Hi guys and welcome to part 10. In the last part we finally finished our basic camera controls. In this part we will make our solar systems look more interesting by adding orbital lines to our planets.
Firstly I have made a basic sprite to use as our orbital path which you can download here:
orbitsprite (zip file)
Create a new folder in the assets folder called Sprites and add the sprite to it. In the inspector change the sprite from a texture to a Sprite (2D and UI). Leave all the other settings the same and click apply.
We need to make a Prefab using this sprite so in Unity right click in the hierarchy and add a new sprite (under 2D Object in the menu). Rename it Orbit Sprite, rotate it by 90 in the X axis and add our orbit picture to the sprite box under the Sprite Renderer.
Now make a new folder in the asset folder and call it prefabs. Drag the Orbit Sprite object from the hierarchy into this new folder to create the prefab.
Now delete the Orbit Sprite object in the hierarchy as we do not need it in our scene anymore.
We have a sprite ready to use now but how do we add it to our solar system? First we need to let our SolarSystem script know which sprite to use. As we made our sprite a Prefab we add a public GameObject to our script and then assign our prefab in the inspector. Call it OrbitSpritePrefab.
All our planets and stars are currently created using the SpaceObjects script. As the orbit paths are an extension of these objects lets create a new method in this script called CreateOrbitPaths. Make it public static and return a GameObject. It will need to be passed a GameObject (our orbit prefab). It would probably be a good idea to keep track of which object the orbit belongs to so also pass it a string. The sprite size will need to be adjusted depending on the distance the planet is away from our star so pass it an int. Lastly we will want it to be a child of the Solar System Manager (so the orbit is deleted when we return to our galaxy view) so pass it a transform (make this and optional pass and make it equal to null like our create sphere object).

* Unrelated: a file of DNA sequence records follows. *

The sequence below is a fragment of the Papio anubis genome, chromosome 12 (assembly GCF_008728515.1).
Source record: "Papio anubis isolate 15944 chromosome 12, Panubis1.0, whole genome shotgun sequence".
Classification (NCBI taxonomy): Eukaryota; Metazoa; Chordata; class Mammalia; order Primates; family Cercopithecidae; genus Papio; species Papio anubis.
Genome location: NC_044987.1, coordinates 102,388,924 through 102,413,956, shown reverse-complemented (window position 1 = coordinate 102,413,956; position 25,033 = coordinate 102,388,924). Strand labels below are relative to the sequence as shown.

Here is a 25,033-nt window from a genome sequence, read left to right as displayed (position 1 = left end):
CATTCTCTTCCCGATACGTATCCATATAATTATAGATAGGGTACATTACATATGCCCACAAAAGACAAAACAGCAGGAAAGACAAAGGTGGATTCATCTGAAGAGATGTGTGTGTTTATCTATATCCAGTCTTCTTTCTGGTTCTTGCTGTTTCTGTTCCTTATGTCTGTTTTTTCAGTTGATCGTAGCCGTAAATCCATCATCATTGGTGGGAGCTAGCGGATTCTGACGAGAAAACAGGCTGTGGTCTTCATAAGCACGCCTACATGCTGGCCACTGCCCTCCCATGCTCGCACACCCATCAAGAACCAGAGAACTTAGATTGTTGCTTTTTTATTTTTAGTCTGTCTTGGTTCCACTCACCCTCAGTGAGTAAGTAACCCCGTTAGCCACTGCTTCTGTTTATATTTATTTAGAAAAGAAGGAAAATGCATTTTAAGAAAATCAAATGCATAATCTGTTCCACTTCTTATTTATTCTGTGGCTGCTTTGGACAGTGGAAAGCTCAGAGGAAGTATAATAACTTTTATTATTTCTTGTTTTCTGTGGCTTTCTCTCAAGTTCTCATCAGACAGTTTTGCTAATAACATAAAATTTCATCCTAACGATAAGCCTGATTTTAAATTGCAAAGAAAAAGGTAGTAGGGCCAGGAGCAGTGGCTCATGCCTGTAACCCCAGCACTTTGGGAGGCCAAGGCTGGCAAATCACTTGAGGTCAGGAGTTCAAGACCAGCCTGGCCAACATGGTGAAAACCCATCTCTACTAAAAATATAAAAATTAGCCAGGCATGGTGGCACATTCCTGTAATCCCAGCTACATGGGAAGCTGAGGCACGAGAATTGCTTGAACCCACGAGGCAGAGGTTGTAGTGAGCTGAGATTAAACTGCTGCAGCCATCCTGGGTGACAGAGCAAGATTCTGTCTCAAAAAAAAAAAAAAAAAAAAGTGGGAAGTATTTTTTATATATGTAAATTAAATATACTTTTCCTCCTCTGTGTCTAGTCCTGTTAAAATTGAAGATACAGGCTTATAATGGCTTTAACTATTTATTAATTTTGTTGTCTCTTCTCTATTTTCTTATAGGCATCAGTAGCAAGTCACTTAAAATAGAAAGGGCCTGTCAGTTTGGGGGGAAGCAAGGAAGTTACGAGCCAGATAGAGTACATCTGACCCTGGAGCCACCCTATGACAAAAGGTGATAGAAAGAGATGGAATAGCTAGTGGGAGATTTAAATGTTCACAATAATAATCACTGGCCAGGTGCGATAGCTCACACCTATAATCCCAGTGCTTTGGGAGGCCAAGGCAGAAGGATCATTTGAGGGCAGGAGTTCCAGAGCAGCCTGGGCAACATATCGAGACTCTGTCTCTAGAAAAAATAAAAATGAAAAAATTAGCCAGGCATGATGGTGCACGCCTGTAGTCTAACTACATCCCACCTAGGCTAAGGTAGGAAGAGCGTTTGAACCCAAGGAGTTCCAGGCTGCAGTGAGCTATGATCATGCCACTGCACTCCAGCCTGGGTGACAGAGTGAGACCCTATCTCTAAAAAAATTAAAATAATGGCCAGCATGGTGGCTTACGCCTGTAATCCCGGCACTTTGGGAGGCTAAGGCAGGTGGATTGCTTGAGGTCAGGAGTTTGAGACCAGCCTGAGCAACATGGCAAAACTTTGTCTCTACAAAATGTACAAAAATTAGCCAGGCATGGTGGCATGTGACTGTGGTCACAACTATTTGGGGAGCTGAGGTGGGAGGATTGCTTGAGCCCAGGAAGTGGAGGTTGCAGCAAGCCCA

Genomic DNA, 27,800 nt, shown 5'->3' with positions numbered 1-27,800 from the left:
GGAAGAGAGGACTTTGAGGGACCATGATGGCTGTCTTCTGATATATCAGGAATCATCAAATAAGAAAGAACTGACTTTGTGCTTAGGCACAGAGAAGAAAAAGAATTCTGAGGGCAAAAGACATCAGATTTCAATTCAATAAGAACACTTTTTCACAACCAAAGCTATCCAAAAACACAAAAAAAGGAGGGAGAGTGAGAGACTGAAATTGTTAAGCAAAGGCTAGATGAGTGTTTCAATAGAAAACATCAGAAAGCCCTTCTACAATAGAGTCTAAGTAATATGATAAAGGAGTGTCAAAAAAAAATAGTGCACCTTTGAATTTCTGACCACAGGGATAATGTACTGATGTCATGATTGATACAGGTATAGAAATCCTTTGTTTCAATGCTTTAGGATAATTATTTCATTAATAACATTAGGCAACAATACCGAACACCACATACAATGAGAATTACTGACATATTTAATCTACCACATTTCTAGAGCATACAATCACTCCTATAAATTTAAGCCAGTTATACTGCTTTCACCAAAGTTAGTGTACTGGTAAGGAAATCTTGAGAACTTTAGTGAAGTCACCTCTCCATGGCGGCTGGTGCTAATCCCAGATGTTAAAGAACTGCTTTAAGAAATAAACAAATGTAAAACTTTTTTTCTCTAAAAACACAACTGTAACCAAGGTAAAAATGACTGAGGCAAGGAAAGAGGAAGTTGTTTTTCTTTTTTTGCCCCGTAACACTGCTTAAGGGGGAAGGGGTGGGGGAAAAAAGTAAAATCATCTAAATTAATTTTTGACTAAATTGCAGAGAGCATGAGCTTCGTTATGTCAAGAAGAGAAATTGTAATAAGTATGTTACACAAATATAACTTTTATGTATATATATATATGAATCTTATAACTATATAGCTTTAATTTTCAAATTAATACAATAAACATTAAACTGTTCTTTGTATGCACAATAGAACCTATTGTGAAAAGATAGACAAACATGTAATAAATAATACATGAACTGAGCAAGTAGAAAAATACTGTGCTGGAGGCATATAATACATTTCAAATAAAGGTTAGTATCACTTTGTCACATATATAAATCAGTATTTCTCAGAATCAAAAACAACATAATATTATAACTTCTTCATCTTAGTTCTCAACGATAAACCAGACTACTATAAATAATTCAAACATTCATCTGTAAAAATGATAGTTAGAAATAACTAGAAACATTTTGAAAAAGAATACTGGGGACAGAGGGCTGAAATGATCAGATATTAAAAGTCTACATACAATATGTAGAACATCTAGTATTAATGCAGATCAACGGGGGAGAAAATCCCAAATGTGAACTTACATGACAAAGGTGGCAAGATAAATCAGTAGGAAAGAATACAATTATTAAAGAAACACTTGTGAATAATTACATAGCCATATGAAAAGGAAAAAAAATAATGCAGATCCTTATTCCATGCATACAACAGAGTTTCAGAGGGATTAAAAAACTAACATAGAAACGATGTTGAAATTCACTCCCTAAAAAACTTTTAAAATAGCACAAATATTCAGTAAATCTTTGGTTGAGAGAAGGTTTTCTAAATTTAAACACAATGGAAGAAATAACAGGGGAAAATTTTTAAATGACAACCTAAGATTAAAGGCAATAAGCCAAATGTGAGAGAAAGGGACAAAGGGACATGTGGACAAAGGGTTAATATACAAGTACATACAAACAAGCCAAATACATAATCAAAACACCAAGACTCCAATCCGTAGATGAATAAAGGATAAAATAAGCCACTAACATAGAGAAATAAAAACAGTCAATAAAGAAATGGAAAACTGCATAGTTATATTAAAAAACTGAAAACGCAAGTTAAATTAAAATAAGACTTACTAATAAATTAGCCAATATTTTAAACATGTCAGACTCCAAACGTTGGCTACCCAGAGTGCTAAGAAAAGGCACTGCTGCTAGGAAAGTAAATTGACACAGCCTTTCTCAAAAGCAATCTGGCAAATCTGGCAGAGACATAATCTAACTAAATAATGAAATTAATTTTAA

The first thing this method should do is to create our orbit objects so declare a GameObject called orbit and use Object.Instantiate to create it from the passed GameObject. We may as well add the return statement now so add that too.
Before we return orbit we need to set its name, size and parent.
Back in the SolarSystem script we can now call CreateOrbitPath after we create the planet objects. We pass it orbitspriteprefab, planet.name + ” Orbit”, i + 1 (because i starts at zero) and this.transform.
Now press play and the solar systems look a little bit more interesting with the planet orbits added!
I made the orbit sprite black and white so that you could customise what colour your orbit sprite is. To do this just select the prefab in the assets folder and change the colour in the inspector :). You can also adjust the alpha here to make the paths more or less transparent.
Note: The sprite is not perfect as the ring gets wider the larger the orbit. However it will do for now and I don’t know about you but I kind of like this look :).
This concludes this part. In the next part we will add a selection icon to our galaxy view so it is easy to see which star we have our mouse over.
Scripts_for_part_10 (zip file)
Hi, thanks for doing this tutorial its been great so far!
Im having a problem with this section however, I want my planets to be considerably further apart than in your version, and the sprite doesn’t scale very well past a point (the orbit line gets very wide). Do you know any work arounds? I was thinking of either using a line renderer for each orbit or maybe making a couple more orbit sprites of bigger sizes that I would use to scale for the more distant orbits.
Hi thanks for the feedback :).
A line renderer would work and I was actually considering do a tutorial on this as I know some people will not want to use a sprite (and because of the scaling issue). Another option might be to play around with the sprite pixels per unit size (it is set to 100 in this example).
Let me know how you get on 🙂